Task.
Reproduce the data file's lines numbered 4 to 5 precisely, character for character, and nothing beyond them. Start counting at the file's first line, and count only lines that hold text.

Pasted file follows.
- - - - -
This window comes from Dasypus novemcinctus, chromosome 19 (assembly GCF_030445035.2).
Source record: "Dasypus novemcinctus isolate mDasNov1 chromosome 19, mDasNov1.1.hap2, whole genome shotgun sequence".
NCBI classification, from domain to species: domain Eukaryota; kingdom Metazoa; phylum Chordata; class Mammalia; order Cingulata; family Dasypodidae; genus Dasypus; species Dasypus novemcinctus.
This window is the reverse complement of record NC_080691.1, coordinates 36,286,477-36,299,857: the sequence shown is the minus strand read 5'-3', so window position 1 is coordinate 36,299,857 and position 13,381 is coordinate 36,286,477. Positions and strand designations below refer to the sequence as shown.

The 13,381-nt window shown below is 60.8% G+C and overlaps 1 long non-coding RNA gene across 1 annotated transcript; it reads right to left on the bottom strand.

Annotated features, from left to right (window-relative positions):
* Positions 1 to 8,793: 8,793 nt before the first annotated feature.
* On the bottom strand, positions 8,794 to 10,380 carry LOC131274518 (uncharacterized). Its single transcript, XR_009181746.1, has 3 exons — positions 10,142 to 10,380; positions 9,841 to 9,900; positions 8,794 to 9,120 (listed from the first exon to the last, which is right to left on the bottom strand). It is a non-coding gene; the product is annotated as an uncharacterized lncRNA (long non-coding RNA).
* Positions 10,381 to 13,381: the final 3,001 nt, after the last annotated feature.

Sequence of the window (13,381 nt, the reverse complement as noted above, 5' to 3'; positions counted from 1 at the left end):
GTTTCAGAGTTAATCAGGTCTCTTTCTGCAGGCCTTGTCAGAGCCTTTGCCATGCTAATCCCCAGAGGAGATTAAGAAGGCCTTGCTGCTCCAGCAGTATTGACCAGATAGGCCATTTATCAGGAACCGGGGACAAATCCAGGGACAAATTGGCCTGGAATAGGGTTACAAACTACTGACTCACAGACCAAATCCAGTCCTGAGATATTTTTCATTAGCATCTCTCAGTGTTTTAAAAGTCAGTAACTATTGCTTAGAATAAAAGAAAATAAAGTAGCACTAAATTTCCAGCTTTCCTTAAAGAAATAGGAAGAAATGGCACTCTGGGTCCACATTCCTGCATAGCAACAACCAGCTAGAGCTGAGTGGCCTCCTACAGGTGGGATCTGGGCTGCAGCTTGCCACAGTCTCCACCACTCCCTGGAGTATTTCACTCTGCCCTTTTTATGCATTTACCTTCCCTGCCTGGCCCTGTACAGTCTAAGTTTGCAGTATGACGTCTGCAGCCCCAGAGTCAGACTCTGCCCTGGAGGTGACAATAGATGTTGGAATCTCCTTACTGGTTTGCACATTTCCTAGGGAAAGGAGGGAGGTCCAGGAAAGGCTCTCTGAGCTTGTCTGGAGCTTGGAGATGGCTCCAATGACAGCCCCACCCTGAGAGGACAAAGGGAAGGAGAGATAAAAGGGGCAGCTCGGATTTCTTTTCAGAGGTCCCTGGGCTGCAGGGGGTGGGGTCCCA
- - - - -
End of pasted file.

This window is the reverse complement of record NC_080691.1, coordinates 36,286,477-36,299,857: the sequence shown is the minus strand read 5'-3', so window position 1 is coordinate 36,299,857 and position 13,381 is coordinate 36,286,477. Positions and strand designations below refer to the sequence as shown.

The 13,381-nt window shown below is 60.8% G+C and overlaps 1 long non-coding RNA gene across 1 annotated transcript; it reads right to left on the bottom strand.